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About DetSMART45

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    detroit, mi

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  1. For the price they're charging, you're MORE than "right" to expect a clean bus (since Peak is when the MTA counts on customer traffic). Local buses are a *bit* more excusable (not in my book, but) to have some "wear and tear" from full loads and the like throughout the day, but for the MTA to be operating Express buses almost like "Charter" service (price-wise) and not delivering on basics such as a clean environment is unacceptable. If the MTA/NYC got tons of complaints about such conditions on Academy buses, they'd be the first to go after Academy and threaten to take their contract away. (Same if you actually did charter a bus and had to deal with poor maintenance or cleanliness -- you'd complain over your money's-worth as well as never use that company again.) Just another way the MTA chases its own customers away, then blames them for clogging the streets in other modes of transportation.
  2. Sad thing is that unless all of you playing on BusTrek were on VPNs (or on TOR), all your IPs were tracked and harvested. So, on the one hand, MTA could come after you for accessing their private network, blah blah blah. But then OTOH, they were lax in not seeing all the traffic as well as having it open. Plenty of blame to go around, and questions to be answered. But if you're not asking the MTA to be TRUTHFUL about their operations, you're missing one hell of an opportunity here, IMO.
  3. Guess I missed something (probably because I'm so "far detached" by being a few hundred miles away), but just when exactly was the MTA in some sort of "recovery"? In tracing history, they've been trying to catch-up for past wrongs pretty much since the 1970s. So when exactly was the MTA "just on the cusp" of having everything righted, and somehow their "success" was thwarted by outside forces, leading to what's happening today?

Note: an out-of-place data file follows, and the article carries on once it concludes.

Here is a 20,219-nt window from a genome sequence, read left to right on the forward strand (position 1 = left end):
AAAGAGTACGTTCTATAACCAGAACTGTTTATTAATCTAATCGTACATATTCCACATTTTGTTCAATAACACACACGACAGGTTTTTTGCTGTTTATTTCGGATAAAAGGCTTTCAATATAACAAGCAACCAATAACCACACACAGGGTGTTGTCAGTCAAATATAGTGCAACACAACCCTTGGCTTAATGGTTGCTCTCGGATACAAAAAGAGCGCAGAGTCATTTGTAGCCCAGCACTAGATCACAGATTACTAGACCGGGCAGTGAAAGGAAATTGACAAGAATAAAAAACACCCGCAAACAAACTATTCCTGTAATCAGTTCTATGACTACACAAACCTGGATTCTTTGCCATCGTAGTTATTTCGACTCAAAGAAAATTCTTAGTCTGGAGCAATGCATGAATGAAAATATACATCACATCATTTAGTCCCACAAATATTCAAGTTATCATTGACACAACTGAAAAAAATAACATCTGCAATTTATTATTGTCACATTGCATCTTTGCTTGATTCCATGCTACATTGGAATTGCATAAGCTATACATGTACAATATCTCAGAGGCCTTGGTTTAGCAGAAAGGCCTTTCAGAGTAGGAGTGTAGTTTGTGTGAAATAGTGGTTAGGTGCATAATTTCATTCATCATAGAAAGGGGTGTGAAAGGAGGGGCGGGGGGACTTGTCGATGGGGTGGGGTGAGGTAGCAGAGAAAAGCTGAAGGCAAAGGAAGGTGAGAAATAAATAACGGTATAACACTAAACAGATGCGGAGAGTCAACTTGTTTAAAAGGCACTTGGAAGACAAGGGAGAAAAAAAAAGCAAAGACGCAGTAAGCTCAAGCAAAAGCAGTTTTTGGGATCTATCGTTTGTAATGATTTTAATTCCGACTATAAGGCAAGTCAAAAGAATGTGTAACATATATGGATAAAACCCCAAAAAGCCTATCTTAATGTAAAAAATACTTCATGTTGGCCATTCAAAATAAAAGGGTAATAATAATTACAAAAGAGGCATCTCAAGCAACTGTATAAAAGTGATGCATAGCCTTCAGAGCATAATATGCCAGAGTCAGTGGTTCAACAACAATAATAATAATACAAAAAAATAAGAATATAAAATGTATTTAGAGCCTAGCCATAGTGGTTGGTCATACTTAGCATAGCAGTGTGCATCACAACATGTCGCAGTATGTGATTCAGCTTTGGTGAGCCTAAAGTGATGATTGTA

4. ROFLMAO with all the panties in a wad over the whole BusTrek stuff. So let's go through this: a] MTA "somehow" lets BusTrek access be on the public side -- with all their highly-paid characters who *should* be guarding against that actually happening letting it happen. b] People take advantage of it. c] People blab all over about it, and actually use it to "shame" the MTA. d] MTA finally decides to secure it, leading to even more 'secrecy' all of you are up in arms about. MTA has already said (at least I saw @Via Garibaldi 8 make specific mention of how they told him/his group) to rely on the BusTime for 'true' data, so why do you want to make the "shamer" part of your ridicule? THE MTA IS THE ONE AT FAULT, NOT THE PERSON WHO "BLABBED". WHY DON'T YOU HOLD THE MTA ACCOUNTABLE? There should be NO discrepancies, period. Unless there IS something to hide. Apparently there is, but you want to hold the wrong person to account.
  5. My main point was that straight diesels should have already been in place on SI, and not hybrids. Makes me laugh how all of you put so much stock into the hybrids, CNGs, and now, the electrics. The purchase order DDOT inked with New Flyer had XDE40s tagging out at an additional $167,000 per bus, and those were not ordered. In fact, the last time the "let's pay more taxes for regional transportation" crowd flew that flag up the pole (nobody saluted), both SMART and DDOT let it be known they were NOT going to be buying hybrids in the near future (and had it so noted in the regional transit plans) because of lack of savings overall for extra amounts spent, as well as maintenance problems. In the times that I've attempted to find "real numbers" that back the use of hybrids and CNGs over straight diesels -- and I've gone to what should be "THE" source for such information: ALTOONA -- nothing really sticks out to show a superior advantage. In that regard, as the MTA touted in their "Farewell, RTS" press release, they have all these "clean" buses running around -- and are proud that they're so eco-conscious -- yet they produce NO numbers showing how the hybrids/CNGs have cost them less to operate over the years of spending extra money not to just purchase them, but to continue to support them on the road. Now the fascination with electrics. If you're not on the "European Plan" with electric rates (peak/non-peak usage billing), you're all gonna be to pay for the added burden to your grid once those electric buses become more common. Those $2.75 rides are going to be much higher, AND you'll be paying more at home to support your rides around town.